ELD Switch 101: Recording and transmitting data
Welcome to ELD Switch 101, a five-week series where we’ll cover a wide array of important topics concerning the mandatory switch from AOBRD to ELD.
When it comes to what is recorded and transmitted on AOBRD and ELD systems, there is a stark difference that is likely to affect the way drivers and dispatchers work drastically.
An AOBRD system offers more flexibility than an ELD system in terms of the amount of data that is collected, organized, and reported, as AOBRD regulations do not require or define many of the aspects that are included in ELD regulations.
These include crucial factors that can affect a driver’s hours of service such as default duty status, unassigned driving time, yard move, personal conveyance, and time edits, among others. ELD systems, on the other hand, require some action on each of the aforementioned operations. As noted here:
Because of this, drivers must be aware of how to manage their time when using an ELD system. If a carrier elects to allow their driver yard move and personal conveyance options, for example, drivers should know when to switch into either option when applicable so their hours of service are optimized.
In addition, drivers should also note how roadside inspections will change. While an AOBRD system requires an email or fax of documents for inspectors, ELD systems will have their own specific codes that will transfer necessary information instantaneously. The data will include over 42 parameters that are automatically cross-checked for any discrepancies.
One of the factors that will also affect drivers the most will be the hours of the service editing process. With an AOBRD system, the editing process is pretty straight-forward: you can just make the changes you need with a very limited record of the change.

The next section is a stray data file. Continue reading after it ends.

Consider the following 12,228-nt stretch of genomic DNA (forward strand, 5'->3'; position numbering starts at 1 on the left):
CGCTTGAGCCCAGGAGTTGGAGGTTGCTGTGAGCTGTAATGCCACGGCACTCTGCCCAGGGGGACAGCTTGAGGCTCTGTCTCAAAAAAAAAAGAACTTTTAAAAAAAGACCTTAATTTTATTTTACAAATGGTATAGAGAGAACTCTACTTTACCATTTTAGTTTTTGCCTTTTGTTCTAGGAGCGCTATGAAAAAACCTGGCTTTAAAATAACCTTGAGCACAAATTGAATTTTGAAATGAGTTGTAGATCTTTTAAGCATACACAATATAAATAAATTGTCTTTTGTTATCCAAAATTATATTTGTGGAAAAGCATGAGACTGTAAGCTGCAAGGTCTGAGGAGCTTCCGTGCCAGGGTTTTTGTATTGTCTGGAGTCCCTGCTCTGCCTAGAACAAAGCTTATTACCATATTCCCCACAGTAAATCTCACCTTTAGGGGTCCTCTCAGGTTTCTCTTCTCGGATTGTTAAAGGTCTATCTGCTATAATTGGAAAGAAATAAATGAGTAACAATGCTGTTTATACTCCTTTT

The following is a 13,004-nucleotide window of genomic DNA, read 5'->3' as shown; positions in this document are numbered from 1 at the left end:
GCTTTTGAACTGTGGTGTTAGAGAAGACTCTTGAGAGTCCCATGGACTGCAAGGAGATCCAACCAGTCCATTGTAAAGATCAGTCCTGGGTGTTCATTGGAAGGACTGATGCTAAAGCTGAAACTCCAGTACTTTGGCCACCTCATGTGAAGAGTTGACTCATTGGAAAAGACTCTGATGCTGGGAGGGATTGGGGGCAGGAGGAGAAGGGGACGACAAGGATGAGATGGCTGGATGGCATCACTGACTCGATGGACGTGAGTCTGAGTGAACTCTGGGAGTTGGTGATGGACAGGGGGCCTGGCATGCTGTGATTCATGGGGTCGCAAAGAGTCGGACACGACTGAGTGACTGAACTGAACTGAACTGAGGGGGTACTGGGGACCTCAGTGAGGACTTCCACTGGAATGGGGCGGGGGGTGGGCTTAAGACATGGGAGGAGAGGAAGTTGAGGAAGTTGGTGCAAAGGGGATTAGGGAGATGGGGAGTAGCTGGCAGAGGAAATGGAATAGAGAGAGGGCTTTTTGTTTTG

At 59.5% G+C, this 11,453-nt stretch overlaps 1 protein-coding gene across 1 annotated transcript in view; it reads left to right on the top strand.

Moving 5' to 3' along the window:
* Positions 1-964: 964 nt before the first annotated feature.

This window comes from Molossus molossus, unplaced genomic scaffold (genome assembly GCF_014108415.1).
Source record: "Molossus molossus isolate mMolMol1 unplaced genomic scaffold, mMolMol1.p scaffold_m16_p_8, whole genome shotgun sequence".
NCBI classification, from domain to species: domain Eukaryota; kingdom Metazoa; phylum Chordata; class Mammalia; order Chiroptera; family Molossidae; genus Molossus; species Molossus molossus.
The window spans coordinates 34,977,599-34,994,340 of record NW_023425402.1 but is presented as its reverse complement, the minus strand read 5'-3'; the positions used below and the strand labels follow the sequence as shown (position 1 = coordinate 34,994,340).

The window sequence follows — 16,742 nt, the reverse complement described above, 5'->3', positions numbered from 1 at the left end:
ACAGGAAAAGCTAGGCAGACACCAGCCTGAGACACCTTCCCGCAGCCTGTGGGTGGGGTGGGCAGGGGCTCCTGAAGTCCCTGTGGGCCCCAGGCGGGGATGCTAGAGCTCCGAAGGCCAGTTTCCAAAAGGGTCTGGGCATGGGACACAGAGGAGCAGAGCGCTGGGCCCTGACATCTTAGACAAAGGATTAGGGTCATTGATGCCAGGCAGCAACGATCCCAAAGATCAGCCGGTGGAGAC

Let’s say you forgot to add your pre-trip inspection at the start of your on-duty time, all you would have to do is go back and get it changed—no harm, no foul. But with an ELD system, those edits will be recorded and tracked.
Using the same situation as before, you can still edit that time on an ELD system, but not only would it be recorded, you also have to add a valid reason for the edit and note it on the record.
Overall, ELDs are more efficient in terms of data collection, but they can also be an issue for drivers if intentionally misused or if drivers are not properly trained. With an ELD’s precise data tracking, if a driver is even 1 second over their hours of service, that is technically a violation and the driver could be subject to a citation.
Drivers should also be aware of the different speed thresholds for automatic driving status between systems, which we covered here. It’ll be crucial to know, as ELD systems have a 5 mph start-up time that can ultimately disrupt common day-to-day activities for drivers.
Nonetheless, the switch from AOBRD to ELD shouldn’t be all doom and gloom for drivers, as there are potential benefits for them.
One benefit of switching to an ELD system is that its advanced technology allows for additional features. This includes an ELD’s ability to monitor crucial truck parameters such as battery voltage, engine coolant temperature, engine coolant level, engine oil temperature, transmission oil temperature, engine oil pressure, and more. Some systems, like UTECH’s GPSTab, will even show specific fault codes with brief descriptions of the issue.
If used correctly, these diagnostics can help drivers and companies avoid issues with their trucks, ultimately saving them money and time.
In the end, the transition to using ELD systems will mean more preparation ahead of time for drivers and dispatchers alike, as they’ll have to create a plan that’s efficient for them. Whether it’s looking for parking, using personal conveyance, or stopping for a 10-hour break, a plan will be necessary ahead of time to avoid any violations.
The ELD, by all accounts, is the more efficient device for recording and transmitting data, and its effectiveness may very well positively affect the industry over time. In addition, with the mandate deadline inching closer, companies from top to bottom are going to need to understand its differences with AOBRD.
So what do you think? Do you feel like ELDs can be more efficient or do you prefer the AOBRD system? Let us know in the comments or on social media for a chance to win a $25 Starbucks gift card. The winner of the giveaway will be announced in our last article of the series on Oct. 11.
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